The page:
Tuesday, April 10, 2012 · by Tamara Aparton
San Francisco, CA — A man accused of flying into a violent rage after discovering a couple having an illicit tryst in his home was cleared of all charges Monday afternoon following a jury trial.
Jury members deliberated a day and a half before finding San Francisco resident Ricardo Politron-Sanchez, 43, not guilty of battery on a cohabitant and threats, both misdemeanors. The jury deadlocked on misdemeanor assault, which was then dismissed by the district attorney, said Politron-Sanchez’s attorney, Deputy Public Defender Ariana Downing.
Politron-Sanchez was arrested Feb. 21 after he and his girlfriend came home from a dance club to find her married cousin and the cousin’s boyfriend in their residence. Politron-Sanchez became angry and accused his girlfriend of letting the pair use their apartment for trysts, Downing said.
At the week-long trial, Politron-Sanchez testified that as he was showing the couple to the door, the man began behaving in a threatening manner. Politron-Sanchez picked up a small folding knife from a nearby shelf and pointed the folded knife at the door before telling the man to leave. Politron-Sanchez’s girlfriend, who mistakenly believed Politron-Sanchez would stab her cousin’s lover, jumped up and grabbed Politron-Sanchez, sending both of them careening into a mirror, which crashed to the floor.
Politron-Sanchez’s girlfriend then claimed that Politron-Sanchez held the knife over her head and threatened her as she picked up the glass. Over the following days, she added that Politron-Sanchez also hit her, kicked her, and pelted her with a beer can.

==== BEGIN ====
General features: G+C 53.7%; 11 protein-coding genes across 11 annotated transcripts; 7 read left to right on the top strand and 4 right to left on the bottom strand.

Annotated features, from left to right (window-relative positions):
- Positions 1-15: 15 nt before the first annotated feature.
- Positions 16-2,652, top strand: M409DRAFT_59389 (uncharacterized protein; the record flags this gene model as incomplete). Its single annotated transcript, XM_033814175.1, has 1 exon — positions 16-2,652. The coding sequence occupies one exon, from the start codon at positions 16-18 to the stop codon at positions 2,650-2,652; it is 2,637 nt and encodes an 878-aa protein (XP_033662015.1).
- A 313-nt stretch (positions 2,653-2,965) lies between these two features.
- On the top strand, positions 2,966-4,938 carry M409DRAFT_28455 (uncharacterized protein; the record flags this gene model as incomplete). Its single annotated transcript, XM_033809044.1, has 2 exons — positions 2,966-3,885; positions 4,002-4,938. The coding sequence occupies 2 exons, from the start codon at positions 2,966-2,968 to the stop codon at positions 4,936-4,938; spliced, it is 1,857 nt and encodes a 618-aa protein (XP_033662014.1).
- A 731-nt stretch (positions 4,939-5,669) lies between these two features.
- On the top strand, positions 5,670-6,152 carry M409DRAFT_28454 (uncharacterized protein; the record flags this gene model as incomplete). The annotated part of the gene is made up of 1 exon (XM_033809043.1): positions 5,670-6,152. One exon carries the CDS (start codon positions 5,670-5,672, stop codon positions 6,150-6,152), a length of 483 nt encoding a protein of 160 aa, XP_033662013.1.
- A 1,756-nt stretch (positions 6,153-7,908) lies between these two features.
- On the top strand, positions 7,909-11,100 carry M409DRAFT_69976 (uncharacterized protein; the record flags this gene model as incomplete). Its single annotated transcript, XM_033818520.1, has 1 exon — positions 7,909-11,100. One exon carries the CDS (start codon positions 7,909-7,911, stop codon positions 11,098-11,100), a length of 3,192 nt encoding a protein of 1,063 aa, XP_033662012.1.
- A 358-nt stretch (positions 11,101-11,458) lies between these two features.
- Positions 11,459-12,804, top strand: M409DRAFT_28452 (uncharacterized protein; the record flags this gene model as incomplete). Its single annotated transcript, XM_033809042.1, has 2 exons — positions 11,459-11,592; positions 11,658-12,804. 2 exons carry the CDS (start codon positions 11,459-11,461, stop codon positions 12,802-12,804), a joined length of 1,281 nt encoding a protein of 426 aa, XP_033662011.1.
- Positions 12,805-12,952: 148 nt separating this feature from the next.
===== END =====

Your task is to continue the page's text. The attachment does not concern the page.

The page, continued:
Politron-Sanchez’s girlfriend told several different versions of the incident to police, prosecutors and on the stand, Downing said. When asked to speak to an investigator from the Public Defender’s Office, the woman told Downing, “No, I’ve told too many different versions already.”
Downing said the not guilty verdict was due to a lack of evidence against Politron-Sanchez and the complaining witness’ changing story.
“Each detail of the story revealed evidence of her dishonesty. For example, she never mentioned a beer can to police at the scene or in her written statement. Later, she told an investigator that she was hit with the beer can while picking up glass. On the stand, she changed her story to say that she was kneeling down on the floor, her eyes raised to God,” Downing said.
Politron-Sanchez faced up to three years behind bars if convicted of all charges.
San Francisco Public Defender Jeff Adachi commended Downing for untangling the confusing tale to get to the truth.
“This is a case where Ms. Downing’s exacting cross-examination revealed that the witness was untruthful in her statements to police. The truth of this case and the hard work of his lawyer ultimately set Mr. Politron-Sanchez free,” Adachi said.